Ontario has logged fewer than 900 new cases of COVID-19, the lowest daily infection count since October of last year.
Health officials confirmed 847 new cases of the novel coronavirus on Wednesday, as well as 10 more deaths related to the disease.
The last time the province saw a daily case count this low was on Oct. 28, 2020, when 834 infections were logged.
There were 745 COVID-19 cases logged on Feb. 2, however officials said at the time that it was a significant "underestimation" due to a data issue.
The province logged 904 new infections on Tuesday, 963 on Monday and 981 on Sunday. Wednesday’s case count marks the fourth day in a row in which Ontario officials recorded case counts in the triple digits.
However, officials continue to say the province’s case totals may be impacted by fluctuating numbers in Toronto due to an ongoing data issue at the city's public health unit.
The province’s daily epidemiology report says that of the new cases reported on Wednesday, 257 were in Toronto, 170 were in Peel Region and 131 were in York Region.
The only other public health unit to report more than 50 cases of the novel coronavirus is Ottawa, with 53 new infections.
The province’s seven-day average for number of cases recorded is now 1,002, down from 1,357 one week ago.
Hospitalizations due to COVID-19 continue to decline in Ontario. As of Wednesday, there were at least 719 people being treated for the disease, with 298 of those patients in the intensive care units (ICU).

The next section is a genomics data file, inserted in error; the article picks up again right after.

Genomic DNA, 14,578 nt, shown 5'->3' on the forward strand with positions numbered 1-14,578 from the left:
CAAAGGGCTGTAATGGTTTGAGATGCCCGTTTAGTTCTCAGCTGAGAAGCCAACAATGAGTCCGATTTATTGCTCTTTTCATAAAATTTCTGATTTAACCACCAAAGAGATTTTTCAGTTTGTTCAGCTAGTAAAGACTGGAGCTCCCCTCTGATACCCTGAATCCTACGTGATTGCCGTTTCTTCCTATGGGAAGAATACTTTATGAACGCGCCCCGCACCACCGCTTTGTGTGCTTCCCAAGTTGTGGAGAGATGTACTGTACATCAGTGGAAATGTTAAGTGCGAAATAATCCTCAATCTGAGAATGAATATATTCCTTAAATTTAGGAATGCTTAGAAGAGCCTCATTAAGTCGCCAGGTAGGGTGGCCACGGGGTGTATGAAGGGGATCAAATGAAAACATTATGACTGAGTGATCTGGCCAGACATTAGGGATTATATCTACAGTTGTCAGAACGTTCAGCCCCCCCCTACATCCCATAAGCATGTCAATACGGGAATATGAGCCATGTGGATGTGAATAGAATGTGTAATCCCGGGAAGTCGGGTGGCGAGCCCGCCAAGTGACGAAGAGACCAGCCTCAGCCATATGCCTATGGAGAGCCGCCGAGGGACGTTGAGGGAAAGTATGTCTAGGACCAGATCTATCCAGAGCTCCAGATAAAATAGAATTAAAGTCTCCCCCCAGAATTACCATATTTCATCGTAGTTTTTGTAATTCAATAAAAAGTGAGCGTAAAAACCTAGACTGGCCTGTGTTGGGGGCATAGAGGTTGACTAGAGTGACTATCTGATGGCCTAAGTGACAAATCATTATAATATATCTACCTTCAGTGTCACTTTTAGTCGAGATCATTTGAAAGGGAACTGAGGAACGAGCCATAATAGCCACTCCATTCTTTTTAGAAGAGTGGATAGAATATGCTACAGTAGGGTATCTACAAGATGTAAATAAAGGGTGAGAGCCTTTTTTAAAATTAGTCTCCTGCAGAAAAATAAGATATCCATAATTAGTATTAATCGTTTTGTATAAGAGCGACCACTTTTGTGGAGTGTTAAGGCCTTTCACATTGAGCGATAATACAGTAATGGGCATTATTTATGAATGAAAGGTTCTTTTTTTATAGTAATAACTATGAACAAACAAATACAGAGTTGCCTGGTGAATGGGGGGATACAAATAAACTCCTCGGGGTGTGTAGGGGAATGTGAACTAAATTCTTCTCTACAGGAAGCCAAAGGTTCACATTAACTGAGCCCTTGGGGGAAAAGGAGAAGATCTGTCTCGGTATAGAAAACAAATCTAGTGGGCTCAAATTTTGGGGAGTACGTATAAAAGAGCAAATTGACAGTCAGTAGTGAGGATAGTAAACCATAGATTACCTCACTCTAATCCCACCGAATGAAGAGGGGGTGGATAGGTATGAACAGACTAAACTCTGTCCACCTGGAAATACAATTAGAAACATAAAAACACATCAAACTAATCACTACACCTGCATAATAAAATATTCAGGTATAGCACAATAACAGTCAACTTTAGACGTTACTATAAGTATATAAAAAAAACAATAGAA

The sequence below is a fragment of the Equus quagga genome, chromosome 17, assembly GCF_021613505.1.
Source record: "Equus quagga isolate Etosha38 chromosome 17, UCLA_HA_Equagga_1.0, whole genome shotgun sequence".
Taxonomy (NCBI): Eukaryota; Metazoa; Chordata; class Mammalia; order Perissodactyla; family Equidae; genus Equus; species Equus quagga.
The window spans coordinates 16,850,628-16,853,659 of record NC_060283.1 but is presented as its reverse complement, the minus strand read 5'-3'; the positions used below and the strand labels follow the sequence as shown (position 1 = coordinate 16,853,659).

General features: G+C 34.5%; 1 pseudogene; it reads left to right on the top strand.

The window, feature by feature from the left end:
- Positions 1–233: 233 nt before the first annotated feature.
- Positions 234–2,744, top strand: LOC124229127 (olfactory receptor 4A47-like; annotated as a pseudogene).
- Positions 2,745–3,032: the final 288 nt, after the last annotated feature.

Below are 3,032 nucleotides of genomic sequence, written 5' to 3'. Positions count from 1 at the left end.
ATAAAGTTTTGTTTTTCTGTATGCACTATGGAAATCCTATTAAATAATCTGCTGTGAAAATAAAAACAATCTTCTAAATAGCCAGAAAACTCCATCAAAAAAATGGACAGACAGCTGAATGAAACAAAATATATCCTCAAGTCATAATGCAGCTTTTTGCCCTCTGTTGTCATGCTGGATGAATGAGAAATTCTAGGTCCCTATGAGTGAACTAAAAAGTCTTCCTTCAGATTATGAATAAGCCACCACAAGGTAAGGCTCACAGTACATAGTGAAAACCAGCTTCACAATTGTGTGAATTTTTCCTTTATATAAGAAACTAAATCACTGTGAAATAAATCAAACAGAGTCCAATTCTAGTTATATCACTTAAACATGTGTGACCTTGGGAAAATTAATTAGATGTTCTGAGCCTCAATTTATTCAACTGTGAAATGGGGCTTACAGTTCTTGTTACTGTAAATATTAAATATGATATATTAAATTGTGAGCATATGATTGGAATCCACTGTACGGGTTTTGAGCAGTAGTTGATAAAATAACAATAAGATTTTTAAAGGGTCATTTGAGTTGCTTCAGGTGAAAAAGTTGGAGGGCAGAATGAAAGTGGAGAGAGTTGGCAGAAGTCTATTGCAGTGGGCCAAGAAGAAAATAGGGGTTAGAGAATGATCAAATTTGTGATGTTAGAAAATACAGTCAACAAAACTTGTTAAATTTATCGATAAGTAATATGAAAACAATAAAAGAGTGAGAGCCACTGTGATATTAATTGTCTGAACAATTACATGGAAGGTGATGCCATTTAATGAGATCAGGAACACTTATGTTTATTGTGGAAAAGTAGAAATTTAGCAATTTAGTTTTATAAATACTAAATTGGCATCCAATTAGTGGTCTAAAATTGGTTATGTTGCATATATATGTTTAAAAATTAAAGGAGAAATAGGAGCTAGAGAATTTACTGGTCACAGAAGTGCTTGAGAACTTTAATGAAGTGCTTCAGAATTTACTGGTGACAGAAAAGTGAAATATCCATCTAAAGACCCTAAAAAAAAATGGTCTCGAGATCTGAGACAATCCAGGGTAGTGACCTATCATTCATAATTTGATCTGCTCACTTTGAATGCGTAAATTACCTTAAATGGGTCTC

Of those in the ICU, 211 are breathing with the assistance of a ventilator.
The total number of lab-confirmed COVID-19 cases in Ontario now stands at 288,583, including 6,729 deaths and 270,869 recoveries.
Health officials say that 195,366 people have received both doses of the COVID-19 vaccine and are now immunized against the disease.
How many cases are COVID-19 variants?
The province logged 29 new cases of the B.1.1.7. variant first found in the U.K. on Wednesday, bringing the total number of infections to 338.
There are six lab-confirmed cases of the B.1.351 South African variant in Ontario and one P.1. variant, which was first found in Brazil.
According to provincial data, only seven per cent of these cases have been traced back to travel. About 80 per cent of the variant cases were associated with an outbreak or were a close contact of a confirmed case, while about 12 per cent had no known epidemiological link.
The Ministry of Health says the province’s positivity rate remains around 3 per cent, with a little more than 33,900 COVID-19 tests processed in the last 24 hours.
There are more than 33,700 tests under investigation.
The numbers used in this story are found in the Ontario Ministry of Health's COVID-19 Daily Epidemiologic Summary. The number of cases for any city or region may differ slightly from what is reported by the province, because local units report figures at different times